Mount Rainier National Park - 2008 . . .
during our travels in the Pacific Northwest
We started seeing Mount Rainier in Seattle. During our drive to Mount Rainier National Park we had peaks of it along the way. We will post photographs of some of the views we had as we drove up the mountain. Mount Rainier is 14,411 feet at its crest. We entered the National Park at 2,023 feet of elevation. The visitors center on the south side of the mountain is at 5,400 feet.
We had not traveled too far on Route 12 when we started seeing Mount Rainier. Then, we did not see it for quite a while.
One pull-off provided a beautiful view of Riffe Lake.
More views . . .
It was a nice ride through a pine forest.
At one point they were trimming trees overhanging the road.
The entrance to Mount Rainier National Park was huge - maybe to reflect the height of the mountain we were about to see.
The ride through the park was very pleasant. Some of the trees were very large and close to the road.
At this view, we noticed the mineral stained rocks on this section of the river.
The park had many of what are called 'braided' rivers. These are common to glacier mountains.
The views of the mountain became more frequent.
Pine trees all around . ..
Christine Falls . . .
Above the bridge . . . Below the bridge . . .
Fred turned the table on Mary Lou and made a photograph of her with her camera.
The highway bridge is barely visible in the large photograph.
Everybody was using a camera.
The clouds would separate to give us a look at some part of Mount Rainier.
A 1/10 of a mile walk (down and back up) gave us a good view of Narada Falls.
The pool at the top and the falls.
(Narada Falls is 168 feet tall.)
We could not decide which Narada Falls rainbow photograph to post. So, you get to see both photographs.
We hoped this bicyclist had a lot of gears on his bicycle to handle the mountain road.
Peaking out of the clouds . . .
The Henry M. Jackson Memorial Visitor Center is located at 5,400 feet.
We saw a rear door near where we parked. Just inside the door was this display of climbing tools.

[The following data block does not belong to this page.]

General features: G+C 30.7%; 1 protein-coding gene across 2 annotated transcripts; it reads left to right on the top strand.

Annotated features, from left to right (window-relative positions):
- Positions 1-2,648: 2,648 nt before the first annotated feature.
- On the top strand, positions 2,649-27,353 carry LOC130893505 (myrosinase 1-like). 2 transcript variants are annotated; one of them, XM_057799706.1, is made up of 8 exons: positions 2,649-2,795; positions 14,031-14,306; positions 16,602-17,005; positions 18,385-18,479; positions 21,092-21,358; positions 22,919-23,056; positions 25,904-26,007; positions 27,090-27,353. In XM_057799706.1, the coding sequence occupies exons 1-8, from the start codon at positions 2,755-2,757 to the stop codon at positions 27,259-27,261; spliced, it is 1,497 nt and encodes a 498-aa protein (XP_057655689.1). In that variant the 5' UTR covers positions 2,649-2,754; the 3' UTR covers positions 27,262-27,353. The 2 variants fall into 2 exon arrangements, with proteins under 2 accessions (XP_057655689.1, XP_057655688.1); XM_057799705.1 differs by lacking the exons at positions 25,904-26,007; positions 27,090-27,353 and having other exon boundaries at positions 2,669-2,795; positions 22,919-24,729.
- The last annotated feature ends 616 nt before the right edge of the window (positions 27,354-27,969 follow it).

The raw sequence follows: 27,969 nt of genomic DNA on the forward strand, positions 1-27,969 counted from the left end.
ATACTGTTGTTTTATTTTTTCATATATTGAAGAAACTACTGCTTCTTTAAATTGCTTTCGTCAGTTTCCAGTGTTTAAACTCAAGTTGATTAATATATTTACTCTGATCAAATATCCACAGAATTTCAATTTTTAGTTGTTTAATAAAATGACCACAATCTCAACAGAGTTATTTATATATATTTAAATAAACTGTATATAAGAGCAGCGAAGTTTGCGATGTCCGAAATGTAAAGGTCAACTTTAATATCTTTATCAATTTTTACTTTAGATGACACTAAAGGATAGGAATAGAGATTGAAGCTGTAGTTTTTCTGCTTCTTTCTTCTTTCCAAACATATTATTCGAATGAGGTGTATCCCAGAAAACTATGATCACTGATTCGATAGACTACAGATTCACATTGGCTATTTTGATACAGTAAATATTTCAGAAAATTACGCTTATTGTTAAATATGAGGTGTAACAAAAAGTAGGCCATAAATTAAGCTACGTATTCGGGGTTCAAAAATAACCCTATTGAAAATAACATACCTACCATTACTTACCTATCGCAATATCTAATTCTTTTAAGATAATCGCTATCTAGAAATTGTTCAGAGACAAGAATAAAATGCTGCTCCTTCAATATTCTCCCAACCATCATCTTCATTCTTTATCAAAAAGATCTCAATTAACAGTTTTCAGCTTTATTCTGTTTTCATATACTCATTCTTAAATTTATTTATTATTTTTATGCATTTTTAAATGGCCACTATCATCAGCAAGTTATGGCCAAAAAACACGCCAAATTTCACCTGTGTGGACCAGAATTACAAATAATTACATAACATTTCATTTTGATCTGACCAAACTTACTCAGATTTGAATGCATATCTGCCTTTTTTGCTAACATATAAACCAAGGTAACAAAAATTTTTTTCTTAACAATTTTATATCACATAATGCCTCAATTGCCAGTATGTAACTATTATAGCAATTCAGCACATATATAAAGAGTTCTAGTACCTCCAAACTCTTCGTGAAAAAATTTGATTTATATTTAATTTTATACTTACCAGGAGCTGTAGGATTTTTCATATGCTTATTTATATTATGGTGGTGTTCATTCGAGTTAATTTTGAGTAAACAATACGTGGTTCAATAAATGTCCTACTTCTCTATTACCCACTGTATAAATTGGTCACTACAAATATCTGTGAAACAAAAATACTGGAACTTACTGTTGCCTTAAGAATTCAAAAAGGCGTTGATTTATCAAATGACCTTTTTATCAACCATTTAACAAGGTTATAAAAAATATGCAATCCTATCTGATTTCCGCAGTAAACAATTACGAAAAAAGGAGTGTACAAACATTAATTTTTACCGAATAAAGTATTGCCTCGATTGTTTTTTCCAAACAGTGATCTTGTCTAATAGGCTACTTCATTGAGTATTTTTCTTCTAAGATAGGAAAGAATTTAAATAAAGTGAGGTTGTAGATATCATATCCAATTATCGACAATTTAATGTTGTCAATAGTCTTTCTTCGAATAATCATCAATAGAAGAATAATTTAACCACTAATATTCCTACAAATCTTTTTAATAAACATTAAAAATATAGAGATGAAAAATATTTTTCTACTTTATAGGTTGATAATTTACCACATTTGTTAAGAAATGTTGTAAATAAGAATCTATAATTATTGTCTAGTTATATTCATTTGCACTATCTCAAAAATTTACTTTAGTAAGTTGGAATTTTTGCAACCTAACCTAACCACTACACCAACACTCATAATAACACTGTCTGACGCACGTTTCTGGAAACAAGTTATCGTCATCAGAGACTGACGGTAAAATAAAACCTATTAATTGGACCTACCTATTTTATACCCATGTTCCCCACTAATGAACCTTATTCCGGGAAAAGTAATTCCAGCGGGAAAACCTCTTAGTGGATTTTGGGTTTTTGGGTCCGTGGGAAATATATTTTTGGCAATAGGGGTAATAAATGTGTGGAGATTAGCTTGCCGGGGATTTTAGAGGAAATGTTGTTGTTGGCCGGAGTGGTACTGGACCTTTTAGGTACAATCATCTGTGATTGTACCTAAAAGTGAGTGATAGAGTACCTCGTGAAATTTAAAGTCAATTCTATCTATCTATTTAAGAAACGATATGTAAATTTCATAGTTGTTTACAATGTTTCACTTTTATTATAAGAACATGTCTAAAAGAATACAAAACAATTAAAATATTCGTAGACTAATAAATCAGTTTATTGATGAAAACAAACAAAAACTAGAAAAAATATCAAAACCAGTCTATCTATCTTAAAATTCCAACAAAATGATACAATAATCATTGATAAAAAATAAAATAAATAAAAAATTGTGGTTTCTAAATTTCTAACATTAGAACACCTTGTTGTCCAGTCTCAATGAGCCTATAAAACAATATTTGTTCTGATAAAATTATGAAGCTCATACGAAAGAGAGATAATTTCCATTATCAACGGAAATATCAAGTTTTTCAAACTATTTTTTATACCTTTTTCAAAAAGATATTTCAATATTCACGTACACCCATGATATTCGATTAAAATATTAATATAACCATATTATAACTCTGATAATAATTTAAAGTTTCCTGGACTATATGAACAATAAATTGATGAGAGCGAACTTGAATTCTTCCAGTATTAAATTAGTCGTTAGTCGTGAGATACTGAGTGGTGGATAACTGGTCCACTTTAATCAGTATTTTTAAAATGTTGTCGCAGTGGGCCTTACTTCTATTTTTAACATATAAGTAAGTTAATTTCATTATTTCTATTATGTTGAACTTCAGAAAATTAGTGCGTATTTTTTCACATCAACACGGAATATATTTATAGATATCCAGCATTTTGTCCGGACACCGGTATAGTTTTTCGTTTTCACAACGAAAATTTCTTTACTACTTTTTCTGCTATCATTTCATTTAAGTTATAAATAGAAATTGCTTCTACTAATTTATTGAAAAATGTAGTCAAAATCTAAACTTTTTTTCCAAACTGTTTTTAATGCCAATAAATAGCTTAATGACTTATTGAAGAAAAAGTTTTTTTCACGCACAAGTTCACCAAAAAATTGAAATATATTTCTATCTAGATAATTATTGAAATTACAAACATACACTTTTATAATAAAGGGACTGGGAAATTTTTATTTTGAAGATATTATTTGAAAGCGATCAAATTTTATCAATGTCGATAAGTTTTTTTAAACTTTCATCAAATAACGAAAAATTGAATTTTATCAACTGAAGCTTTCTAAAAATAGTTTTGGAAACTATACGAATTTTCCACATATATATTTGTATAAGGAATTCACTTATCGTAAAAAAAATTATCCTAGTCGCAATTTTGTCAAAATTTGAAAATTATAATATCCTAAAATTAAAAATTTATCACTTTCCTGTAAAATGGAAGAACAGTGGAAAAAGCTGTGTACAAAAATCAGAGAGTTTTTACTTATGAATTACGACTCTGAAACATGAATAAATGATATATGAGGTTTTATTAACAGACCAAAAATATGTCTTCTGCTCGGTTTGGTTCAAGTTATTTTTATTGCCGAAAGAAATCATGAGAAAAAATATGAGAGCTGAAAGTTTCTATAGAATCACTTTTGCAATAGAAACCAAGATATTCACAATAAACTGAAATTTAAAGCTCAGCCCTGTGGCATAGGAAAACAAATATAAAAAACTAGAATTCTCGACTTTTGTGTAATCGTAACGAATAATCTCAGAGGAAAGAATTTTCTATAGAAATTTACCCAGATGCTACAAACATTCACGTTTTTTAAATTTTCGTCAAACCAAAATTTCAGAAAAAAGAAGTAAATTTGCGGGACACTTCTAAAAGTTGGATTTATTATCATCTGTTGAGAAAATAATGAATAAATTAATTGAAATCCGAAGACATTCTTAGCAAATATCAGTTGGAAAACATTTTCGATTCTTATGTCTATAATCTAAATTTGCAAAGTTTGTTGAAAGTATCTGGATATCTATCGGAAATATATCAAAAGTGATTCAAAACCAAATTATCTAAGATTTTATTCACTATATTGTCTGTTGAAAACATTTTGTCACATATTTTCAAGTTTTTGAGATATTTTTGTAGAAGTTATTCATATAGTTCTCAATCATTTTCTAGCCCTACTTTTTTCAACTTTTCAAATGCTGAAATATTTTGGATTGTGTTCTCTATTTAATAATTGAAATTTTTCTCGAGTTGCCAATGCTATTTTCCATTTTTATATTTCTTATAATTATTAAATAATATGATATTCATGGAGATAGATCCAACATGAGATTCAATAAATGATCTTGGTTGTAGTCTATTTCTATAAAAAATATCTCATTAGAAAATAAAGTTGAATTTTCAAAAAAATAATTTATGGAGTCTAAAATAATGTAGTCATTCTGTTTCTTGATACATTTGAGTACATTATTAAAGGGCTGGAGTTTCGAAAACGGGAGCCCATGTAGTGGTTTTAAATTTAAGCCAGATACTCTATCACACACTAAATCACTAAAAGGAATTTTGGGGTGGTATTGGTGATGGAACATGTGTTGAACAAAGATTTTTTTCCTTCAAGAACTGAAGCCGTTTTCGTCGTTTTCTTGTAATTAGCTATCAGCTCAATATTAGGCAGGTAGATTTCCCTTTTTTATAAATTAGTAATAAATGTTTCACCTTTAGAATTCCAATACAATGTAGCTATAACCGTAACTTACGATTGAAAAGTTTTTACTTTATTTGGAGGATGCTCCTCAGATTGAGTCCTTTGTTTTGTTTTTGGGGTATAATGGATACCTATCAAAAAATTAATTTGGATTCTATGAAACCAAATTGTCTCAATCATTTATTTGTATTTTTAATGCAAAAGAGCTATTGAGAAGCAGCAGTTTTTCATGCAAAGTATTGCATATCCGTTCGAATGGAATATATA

This video was very interesting.
The light fixtures were decorated with snow shoes, skies and ski poles.
This lower observation area has space for a lot of people. Today it was vacant - except for us. There were four people in the uper observation area. The weather was too nice to use the indoor viewing locations.
Because of the cloud cover, we decided to have lunch and hoped the clouds cleared. The clouds seemed to be coming from behind the mountain right at us.
The many glaciers of Mount Rainier . . .
Considering the distance away this waterfall was, it had to be a large.
Tin pants . . .
The new visitor center is scheduled to open October 10, 2008
This bird tried to get our attention.
This gal pulled into the parking spot next to us, stood up through the sunroof of her vehicle and a started photographing almost before the fan blade on the engine stopped turning.
The final photographs as the clouds cleared . . .
The peaks of Mount Rainier The view behind the camera
The ridges of the Tatoosh Range were beautiful too.
On the ride home . . .
This is the National Park Inn. It is open year-round.
This sign gives you a warm fuzzy feeling.
The truck didn't move, so he tried the rock.
We made Mount Rainier a day trip from our campground in Chehalis. There are campgrounds closer but this one was central to our three destinations in the area. We enjoyed the mountain and the ride up but were glad we were not towing the HHII. Several days could be spent exploring the entire park.
A weekly pass costs $15. Discounts for special passes are available.
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